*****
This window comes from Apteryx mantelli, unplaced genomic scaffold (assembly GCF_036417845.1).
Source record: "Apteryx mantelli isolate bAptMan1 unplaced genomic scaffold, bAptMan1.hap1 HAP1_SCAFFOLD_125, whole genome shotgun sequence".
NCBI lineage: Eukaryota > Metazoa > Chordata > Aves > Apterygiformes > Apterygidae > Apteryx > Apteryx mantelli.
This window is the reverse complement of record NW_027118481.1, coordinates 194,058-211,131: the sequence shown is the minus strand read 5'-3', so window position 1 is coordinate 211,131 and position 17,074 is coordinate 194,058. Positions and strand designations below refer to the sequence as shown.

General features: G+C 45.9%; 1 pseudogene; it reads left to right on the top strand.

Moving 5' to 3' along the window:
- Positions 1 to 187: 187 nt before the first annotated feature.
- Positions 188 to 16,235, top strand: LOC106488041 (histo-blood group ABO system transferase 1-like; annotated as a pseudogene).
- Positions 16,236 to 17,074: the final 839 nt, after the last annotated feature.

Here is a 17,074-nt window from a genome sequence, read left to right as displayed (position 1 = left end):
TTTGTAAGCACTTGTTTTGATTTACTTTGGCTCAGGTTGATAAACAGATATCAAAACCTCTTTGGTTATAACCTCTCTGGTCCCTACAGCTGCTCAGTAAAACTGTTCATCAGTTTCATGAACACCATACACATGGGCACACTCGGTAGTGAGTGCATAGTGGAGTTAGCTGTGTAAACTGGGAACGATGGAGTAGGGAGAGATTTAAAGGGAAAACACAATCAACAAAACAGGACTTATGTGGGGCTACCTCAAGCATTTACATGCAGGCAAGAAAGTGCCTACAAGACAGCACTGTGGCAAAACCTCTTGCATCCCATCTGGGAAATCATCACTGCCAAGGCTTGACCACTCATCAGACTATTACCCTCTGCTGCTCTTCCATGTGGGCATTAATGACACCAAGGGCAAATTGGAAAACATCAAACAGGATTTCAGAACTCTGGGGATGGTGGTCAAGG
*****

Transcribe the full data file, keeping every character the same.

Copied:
This window comes from Apteryx mantelli, unplaced genomic scaffold (assembly GCF_036417845.1).
Source record: "Apteryx mantelli isolate bAptMan1 unplaced genomic scaffold, bAptMan1.hap1 HAP1_SCAFFOLD_125, whole genome shotgun sequence".
NCBI lineage: Eukaryota > Metazoa > Chordata > Aves > Apterygiformes > Apterygidae > Apteryx > Apteryx mantelli.
This window is the reverse complement of record NW_027118481.1, coordinates 194,058-211,131: the sequence shown is the minus strand read 5'-3', so window position 1 is coordinate 211,131 and position 17,074 is coordinate 194,058. Positions and strand designations below refer to the sequence as shown.

General features: G+C 45.9%; 1 pseudogene; it reads left to right on the top strand.

Moving 5' to 3' along the window:
- Positions 1 to 187: 187 nt before the first annotated feature.
- Positions 188 to 16,235, top strand: LOC106488041 (histo-blood group ABO system transferase 1-like; annotated as a pseudogene).
- Positions 16,236 to 17,074: the final 839 nt, after the last annotated feature.

Here is a 17,074-nt window from a genome sequence, read left to right as displayed (position 1 = left end):
TTTGTAAGCACTTGTTTTGATTTACTTTGGCTCAGGTTGATAAACAGATATCAAAACCTCTTTGGTTATAACCTCTCTGGTCCCTACAGCTGCTCAGTAAAACTGTTCATCAGTTTCATGAACACCATACACATGGGCACACTCGGTAGTGAGTGCATAGTGGAGTTAGCTGTGTAAACTGGGAACGATGGAGTAGGGAGAGATTTAAAGGGAAAACACAATCAACAAAACAGGACTTATGTGGGGCTACCTCAAGCATTTACATGCAGGCAAGAAAGTGCCTACAAGACAGCACTGTGGCAAAACCTCTTGCATCCCATCTGGGAAATCATCACTGCCAAGGCTTGACCACTCATCAGACTATTACCCTCTGCTGCTCTTCCATGTGGGCATTAATGACACCAAGGGCAAATTGGAAAACATCAAACAGGATTTCAGAACTCTGGGGATGGTGGTCAAGG